Pacific Heights is an exclusive neighborhood that hugs a hill rising 300 feet above San Francisco. The area was developed in the 1880s after cable cars linking it with the city center were introduced.
With its magnificent views, it quickly became the place to live, and elegant Victorian houses still line its shady streets. Most of the buildings are private residences. To the north of Broadway, the streets drop steeply to the Marina District ending at San Francisco Bay.
The houses in Pacific Heights are built on fill. The land was once marshy, and it was cleared and drained for the Panama Pacific Exposition in 1915, given to show the world that San Francisco was in high spirits after the earthquake of 1906. The houses in the Marina District are those of a wealthy seaside resort, with boutiques, galleries, cafes and two fancy-schmancy yacht clubs.
Visit Pacific Heights. When we regular folks go, it’s the same as the high-rollers when they go slumming. Except it’s the opposite.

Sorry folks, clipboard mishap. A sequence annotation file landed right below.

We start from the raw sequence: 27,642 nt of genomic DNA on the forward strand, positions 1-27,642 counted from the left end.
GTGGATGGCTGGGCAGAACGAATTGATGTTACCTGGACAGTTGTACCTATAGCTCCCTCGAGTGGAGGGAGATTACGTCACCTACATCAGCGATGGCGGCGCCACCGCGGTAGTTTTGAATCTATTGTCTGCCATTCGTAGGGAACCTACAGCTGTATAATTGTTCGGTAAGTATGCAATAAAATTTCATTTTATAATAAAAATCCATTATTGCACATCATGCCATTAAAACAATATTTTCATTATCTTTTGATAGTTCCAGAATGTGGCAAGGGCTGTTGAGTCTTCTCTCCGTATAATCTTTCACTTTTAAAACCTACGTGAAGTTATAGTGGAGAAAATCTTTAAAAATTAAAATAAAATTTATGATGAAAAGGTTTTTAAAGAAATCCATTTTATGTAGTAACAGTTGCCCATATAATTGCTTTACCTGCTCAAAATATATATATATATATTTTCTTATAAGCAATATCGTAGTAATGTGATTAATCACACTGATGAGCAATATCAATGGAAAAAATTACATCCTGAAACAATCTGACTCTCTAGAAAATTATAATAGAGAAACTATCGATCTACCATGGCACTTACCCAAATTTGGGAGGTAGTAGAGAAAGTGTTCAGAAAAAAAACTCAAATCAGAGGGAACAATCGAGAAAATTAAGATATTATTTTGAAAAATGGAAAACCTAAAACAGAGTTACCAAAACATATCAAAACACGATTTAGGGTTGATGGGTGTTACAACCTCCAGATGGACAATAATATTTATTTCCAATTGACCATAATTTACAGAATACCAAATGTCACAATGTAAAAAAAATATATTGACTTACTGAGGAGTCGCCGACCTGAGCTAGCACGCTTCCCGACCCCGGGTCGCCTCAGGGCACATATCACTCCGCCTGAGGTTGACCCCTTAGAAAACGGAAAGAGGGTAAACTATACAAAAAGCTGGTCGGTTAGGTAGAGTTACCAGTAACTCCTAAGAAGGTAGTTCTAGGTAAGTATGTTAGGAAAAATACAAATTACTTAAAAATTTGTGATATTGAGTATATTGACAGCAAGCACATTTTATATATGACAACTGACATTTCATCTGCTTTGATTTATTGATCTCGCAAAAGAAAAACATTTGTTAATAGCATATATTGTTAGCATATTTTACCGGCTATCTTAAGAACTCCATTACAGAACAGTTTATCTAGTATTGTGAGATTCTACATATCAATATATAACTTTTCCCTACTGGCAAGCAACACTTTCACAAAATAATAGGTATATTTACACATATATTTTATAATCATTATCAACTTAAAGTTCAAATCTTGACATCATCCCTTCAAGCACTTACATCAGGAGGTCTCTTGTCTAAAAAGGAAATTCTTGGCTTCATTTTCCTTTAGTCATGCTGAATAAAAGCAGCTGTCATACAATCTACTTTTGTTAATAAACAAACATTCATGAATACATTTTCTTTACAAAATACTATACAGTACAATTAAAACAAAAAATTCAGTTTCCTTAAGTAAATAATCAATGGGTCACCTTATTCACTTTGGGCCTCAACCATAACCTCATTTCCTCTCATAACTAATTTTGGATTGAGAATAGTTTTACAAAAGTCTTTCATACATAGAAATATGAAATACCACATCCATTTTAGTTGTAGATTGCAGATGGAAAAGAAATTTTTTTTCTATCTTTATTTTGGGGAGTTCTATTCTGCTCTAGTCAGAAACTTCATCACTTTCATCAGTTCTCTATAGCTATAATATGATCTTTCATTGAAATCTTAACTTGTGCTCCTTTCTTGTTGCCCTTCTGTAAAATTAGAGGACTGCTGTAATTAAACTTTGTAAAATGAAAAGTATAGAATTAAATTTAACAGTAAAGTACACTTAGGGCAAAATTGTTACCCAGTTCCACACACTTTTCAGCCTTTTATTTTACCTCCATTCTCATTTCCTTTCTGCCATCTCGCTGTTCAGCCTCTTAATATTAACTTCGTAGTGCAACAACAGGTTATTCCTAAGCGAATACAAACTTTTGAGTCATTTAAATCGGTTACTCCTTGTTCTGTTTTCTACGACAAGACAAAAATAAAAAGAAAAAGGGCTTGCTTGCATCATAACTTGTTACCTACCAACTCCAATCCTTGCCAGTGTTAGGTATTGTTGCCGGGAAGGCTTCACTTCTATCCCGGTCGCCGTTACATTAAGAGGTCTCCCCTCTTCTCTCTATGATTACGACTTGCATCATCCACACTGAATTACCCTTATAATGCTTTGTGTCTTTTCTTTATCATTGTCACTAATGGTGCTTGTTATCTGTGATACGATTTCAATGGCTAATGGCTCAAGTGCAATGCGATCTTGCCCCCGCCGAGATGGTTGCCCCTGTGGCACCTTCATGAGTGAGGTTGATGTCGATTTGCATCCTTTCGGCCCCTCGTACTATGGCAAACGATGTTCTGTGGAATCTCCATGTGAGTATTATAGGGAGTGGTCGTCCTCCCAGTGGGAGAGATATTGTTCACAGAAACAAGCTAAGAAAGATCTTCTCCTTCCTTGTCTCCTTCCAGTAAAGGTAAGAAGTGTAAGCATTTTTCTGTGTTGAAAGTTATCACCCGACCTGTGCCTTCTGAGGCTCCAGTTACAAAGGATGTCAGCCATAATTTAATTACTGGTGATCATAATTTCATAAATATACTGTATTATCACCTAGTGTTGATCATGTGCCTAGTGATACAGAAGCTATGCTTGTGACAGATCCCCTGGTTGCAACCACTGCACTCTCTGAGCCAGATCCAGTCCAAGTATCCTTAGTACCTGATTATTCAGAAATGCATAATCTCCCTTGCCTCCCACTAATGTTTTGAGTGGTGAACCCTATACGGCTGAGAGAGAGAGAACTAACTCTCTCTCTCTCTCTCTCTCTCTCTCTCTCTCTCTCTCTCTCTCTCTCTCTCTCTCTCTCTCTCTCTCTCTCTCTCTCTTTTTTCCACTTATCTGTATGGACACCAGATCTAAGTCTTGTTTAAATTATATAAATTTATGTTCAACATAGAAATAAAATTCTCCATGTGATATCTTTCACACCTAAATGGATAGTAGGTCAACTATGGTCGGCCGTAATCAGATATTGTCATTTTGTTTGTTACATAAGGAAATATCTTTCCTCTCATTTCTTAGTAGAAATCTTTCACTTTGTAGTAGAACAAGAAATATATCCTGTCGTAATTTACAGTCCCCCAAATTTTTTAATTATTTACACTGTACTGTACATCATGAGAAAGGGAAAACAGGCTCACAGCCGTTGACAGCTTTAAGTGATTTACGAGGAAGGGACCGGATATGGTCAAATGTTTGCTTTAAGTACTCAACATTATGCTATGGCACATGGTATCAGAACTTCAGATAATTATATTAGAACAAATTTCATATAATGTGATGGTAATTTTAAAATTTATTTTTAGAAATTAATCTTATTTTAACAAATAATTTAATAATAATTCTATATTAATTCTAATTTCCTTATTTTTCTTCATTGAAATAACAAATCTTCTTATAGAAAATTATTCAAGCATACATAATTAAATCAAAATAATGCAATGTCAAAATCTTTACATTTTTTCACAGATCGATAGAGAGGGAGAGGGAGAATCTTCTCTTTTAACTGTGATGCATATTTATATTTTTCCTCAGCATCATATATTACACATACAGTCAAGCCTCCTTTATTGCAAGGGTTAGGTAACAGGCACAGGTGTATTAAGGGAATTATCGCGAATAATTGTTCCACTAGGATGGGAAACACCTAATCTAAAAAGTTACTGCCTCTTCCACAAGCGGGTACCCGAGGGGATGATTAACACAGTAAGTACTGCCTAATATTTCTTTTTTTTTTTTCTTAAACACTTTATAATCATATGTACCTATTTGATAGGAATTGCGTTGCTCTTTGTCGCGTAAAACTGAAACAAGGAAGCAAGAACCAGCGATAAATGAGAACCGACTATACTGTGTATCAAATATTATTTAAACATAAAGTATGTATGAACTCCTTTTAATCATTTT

Three highlights for visitors to the Pacific Heights District:
1) The Spreckels Mansion. This is an impressive limestone building, constructed on the lines of a French Baroque Palace. This has been home to the family of best-selling novelist Danielle Steele since 1990. Who says love doesn’t pay!
2) Lafayettte Park: This quiet park is an oasis in the heart of the elite part of the city. Sit and soak up the ambience of the Victorian homes that line the streets. (It’s between Sacramento Street and Washington Street.) Across the street (Sacramento) is a fine, French-style mansion. A plaque commemorates a visit to this home by author Sir Arthur Conan Doyle in 1923.
3) The Haas-Lillienthal House – This Queen-Anne gem is open to the public. Furnished in Victorian style, the mansion is the home headquarters of the Architectural Heritage Foundation.
Go to Pacific Heights and see how the Swells live. F. Scott would have been right at home!